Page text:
Low serum albumin is associated with mortality and arterial and venous ischemic events in acutely ill medical patients. Results of a retrospective observational study

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Thromb Res. 2023 Mar 7;225:1-10. doi: 10.1016/j.thromres.2023.02.013. Online ahead of print.


BACKGROUND: In general population hypoalbuminemia is associated with poor survival. Aim of this study was to assess the impact of hypoalbuminemia on mortality and venous and arterial ischemic events in hospitalized acutely ill medical patients.

PATIENTS AND METHODS: Retrospective observational analysis from the "REgistro POliterapie SIMI" (REPOSI). Patients were followed up to 12 months. Serum albumin was obtained in each patient. Mortality and ischemic events were registered throughout the follow-up period.

RESULTS: In the entire population including 4152 patients, median levels of serum albumin were 3.4 g/dL and 2193 patients (52.8 %) had levels ≤3.4 g/dL. Cases with albumin ≤3.4 g/dL were older, frailer, had more comorbidities and were most frequently underweight than those with serum albumin >3.4 g/dL. During the 12-month follow-up, all-cause mortality was 14.8 % (613 patients), with a higher rate in cases with serum albumin ≤3.4 g/dL (459, 20.9 % vs 154, 7.9 % in those with serum albumin >3.4 g/dL; p < 0.0001). During follow-up 121 ischemic events (2.9 %) were registered, 86 (71.1) arterial and 35 (28.9 %) venous. Proportional hazard analysis showed that patients with albumin ≤3.4 g/dL had a higher chance of dying. Furthermore, patients with albumin ≤3.4 g/dL had a higher likelihood of experiencing ischemic events.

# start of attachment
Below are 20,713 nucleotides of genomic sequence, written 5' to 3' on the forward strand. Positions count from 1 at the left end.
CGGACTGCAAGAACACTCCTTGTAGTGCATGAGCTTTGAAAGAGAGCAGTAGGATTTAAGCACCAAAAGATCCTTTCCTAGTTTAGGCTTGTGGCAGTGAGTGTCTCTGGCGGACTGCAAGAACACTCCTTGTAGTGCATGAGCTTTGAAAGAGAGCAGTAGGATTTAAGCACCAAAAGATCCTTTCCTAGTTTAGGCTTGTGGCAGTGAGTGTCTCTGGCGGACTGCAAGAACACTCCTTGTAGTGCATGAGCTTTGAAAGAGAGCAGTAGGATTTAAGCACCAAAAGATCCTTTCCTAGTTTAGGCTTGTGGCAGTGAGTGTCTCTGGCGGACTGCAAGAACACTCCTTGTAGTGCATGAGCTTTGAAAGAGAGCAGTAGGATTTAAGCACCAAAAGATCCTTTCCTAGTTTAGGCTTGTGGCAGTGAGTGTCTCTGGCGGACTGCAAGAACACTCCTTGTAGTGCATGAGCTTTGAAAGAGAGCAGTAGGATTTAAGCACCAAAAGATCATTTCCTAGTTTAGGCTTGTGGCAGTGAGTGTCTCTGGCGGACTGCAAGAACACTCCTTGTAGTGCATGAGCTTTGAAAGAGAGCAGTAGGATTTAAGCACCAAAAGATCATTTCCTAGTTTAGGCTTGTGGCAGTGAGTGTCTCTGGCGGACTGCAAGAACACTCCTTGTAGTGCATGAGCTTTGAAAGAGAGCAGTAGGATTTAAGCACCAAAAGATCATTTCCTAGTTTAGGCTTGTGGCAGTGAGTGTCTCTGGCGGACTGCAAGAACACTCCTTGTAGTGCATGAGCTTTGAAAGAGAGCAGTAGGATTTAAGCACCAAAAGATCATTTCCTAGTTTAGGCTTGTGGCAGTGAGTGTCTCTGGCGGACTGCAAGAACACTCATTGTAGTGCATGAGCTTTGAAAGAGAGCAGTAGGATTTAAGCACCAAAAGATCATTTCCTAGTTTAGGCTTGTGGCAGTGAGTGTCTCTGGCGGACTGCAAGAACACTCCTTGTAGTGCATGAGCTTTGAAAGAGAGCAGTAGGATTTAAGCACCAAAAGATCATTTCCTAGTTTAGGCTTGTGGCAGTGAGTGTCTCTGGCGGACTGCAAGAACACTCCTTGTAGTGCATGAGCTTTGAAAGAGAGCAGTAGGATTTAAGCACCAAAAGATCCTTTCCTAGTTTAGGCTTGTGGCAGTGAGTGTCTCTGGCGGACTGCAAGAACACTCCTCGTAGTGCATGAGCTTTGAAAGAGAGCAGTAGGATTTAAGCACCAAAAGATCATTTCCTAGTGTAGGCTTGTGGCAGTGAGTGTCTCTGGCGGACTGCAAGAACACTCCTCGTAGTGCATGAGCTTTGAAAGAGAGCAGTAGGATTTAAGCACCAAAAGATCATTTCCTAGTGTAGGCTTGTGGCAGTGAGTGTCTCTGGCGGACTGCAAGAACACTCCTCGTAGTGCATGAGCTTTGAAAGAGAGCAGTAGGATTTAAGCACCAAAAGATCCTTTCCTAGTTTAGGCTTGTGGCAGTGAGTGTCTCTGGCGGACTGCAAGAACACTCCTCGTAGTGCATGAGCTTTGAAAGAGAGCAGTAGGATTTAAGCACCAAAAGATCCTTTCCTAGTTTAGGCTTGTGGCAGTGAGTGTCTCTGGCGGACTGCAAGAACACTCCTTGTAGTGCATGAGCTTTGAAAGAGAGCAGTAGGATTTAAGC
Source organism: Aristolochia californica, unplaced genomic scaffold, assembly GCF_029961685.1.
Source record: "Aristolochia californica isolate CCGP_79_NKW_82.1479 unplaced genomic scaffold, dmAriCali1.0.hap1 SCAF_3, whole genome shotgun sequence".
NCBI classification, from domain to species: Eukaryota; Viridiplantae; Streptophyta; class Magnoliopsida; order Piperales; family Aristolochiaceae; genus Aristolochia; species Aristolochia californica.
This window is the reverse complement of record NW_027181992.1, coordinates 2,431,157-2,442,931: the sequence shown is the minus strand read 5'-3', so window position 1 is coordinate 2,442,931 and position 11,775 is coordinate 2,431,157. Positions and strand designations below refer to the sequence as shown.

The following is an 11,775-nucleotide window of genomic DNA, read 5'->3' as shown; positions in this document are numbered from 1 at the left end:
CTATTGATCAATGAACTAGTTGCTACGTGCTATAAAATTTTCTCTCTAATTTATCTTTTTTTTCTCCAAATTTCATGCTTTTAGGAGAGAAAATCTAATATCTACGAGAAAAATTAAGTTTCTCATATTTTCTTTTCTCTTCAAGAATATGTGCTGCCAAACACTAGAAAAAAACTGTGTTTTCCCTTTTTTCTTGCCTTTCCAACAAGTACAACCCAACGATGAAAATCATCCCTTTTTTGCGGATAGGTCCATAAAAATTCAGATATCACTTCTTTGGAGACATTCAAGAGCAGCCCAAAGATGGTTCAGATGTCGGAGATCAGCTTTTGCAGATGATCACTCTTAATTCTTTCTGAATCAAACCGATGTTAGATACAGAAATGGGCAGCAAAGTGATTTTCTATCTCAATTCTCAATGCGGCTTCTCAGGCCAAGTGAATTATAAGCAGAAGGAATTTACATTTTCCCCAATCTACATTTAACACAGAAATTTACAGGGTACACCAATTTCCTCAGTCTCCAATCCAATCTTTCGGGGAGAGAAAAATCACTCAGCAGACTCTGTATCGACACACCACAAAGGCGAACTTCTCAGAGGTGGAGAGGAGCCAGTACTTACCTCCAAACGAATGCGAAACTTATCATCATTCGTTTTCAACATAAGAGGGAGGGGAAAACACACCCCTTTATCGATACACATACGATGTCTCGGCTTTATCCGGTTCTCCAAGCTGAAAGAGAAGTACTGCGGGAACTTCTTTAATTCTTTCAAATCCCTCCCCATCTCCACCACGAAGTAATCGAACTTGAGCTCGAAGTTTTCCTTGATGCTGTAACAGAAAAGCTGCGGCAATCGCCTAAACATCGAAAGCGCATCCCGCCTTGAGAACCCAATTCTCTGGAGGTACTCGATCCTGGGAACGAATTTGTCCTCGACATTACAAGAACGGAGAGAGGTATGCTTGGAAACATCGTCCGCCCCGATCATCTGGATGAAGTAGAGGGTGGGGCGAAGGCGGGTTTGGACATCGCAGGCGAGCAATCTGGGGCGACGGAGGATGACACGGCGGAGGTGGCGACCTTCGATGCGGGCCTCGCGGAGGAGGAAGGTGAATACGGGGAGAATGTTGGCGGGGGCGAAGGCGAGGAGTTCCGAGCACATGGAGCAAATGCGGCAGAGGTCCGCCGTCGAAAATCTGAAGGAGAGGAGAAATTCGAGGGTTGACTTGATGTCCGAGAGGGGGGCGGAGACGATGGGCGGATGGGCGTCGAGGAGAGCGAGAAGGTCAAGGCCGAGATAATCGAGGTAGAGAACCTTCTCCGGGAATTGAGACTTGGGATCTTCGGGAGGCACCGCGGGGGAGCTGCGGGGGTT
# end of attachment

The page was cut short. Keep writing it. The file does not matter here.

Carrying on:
CONCLUSIONS: Acutely ill hospitalized medical patients with serum levels ≤3.4 g/dL are at higher risk of all-cause mortality and ischemic events, measurement of albumin may help to identify hospitalized patients with a poorer prognosis.

PMID:36898171 | DOI:10.1016/j.thromres.2023.02.013

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